Interactions with medicines

Although certain medicines should not be used together at all, in other cases two different medicines may be used together even if an interaction might occur. In these cases, your doctor may want to change the dose, or other precautions may be necessary. When you are receiving coagulation factor viia-jncw, it is especially important that your healthcare professional know if you are taking any of the medicines listed below. The following interactions have been selected on the basis of their potential significance and are not necessarily all-inclusive.

Using coagulation factor viia-jncw with any of the following medicines is usually not recommended, but may be required in some cases. If both medicines are prescribed together, your doctor may change the dose or how often you use one or both of the medicines.

  • Anti-Inhibitor Coagulant Complex
  • Factor XIII
  • Prothrombin Complex

Interactions with food/tobacco/alcohol

Certain medicines should not be used at or around the time of eating food or eating certain types of food since interactions may occur. Using alcohol or tobacco with certain medicines may also cause interactions to occur. Discuss with your healthcare professional the use of your medicine with food, alcohol, or tobacco.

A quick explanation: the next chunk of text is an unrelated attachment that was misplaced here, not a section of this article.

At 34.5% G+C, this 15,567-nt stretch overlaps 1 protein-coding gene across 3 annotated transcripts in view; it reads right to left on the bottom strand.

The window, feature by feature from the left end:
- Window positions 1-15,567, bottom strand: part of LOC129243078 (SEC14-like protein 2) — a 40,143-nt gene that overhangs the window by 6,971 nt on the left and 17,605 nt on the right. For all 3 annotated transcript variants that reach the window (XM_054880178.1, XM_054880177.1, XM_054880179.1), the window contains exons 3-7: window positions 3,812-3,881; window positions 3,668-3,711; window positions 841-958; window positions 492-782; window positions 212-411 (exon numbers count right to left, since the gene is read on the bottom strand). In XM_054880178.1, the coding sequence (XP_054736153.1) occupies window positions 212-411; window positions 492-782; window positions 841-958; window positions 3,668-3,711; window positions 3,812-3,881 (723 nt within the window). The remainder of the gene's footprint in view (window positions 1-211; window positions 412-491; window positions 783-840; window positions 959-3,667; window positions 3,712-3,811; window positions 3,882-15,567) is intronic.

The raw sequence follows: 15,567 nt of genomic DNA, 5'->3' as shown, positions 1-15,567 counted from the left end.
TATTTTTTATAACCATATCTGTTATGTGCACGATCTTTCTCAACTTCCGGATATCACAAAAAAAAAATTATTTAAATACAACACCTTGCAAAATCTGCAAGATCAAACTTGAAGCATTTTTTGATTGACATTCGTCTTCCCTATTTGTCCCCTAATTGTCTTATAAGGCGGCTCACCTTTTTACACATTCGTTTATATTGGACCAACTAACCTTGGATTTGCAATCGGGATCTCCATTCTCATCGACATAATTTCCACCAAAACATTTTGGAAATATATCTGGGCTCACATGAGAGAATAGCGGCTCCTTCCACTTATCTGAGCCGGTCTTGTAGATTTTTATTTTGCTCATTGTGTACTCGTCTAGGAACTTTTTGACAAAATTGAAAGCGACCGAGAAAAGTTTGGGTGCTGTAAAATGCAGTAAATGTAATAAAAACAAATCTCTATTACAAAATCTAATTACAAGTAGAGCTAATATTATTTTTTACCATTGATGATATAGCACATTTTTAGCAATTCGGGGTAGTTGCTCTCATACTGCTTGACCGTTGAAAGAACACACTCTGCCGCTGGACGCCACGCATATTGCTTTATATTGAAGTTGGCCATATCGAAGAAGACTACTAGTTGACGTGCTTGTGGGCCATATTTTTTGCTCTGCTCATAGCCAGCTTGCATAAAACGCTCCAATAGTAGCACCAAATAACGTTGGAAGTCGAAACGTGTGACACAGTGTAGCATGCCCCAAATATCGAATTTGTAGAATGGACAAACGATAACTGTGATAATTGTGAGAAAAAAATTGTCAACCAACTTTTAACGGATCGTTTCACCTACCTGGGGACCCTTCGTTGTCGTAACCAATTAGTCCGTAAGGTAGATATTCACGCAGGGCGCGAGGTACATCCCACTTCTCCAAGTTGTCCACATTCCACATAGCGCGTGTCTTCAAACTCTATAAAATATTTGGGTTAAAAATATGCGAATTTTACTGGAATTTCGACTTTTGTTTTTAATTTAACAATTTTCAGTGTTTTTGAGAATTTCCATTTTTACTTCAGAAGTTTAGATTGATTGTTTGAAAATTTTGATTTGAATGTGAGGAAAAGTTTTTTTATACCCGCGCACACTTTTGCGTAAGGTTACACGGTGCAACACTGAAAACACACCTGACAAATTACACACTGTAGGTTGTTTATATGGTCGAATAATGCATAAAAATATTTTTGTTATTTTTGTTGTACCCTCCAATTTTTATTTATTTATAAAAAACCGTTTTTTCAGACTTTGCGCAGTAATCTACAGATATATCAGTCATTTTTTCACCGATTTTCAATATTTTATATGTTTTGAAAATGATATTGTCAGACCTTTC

Other medical problems

The presence of other medical problems may affect the use of coagulation factor viia-jncw. Make sure you tell your doctor if you have any other medical problems, especially:

  • Allergic reaction to rabbits or rabbit proteins, history of—Should not be used in patients with this condition.
  • Blood clots or a history of medical problems caused by blood clots (eg, atherosclerotic disease, cerebrovascular disease, coronary artery disease, thromboembolism) or
  • Infection (septicemia) or
  • Injury (crush)—These conditions may increase the risk of developing blood clots.

Proper use of coagulation factor viia-jncw

A nurse or other trained health professional will give you or your child coagulation factor viia-jncw. Coagulation factor viia-jncw is given through a needle placed in one of your veins.

Precautions while using coagulation factor viia-jncw

It is very important that your doctor check your or your child's progress closely while you are receiving coagulation factor viia-jncw to make sure it is working properly. Blood tests may be needed to check for unwanted effects.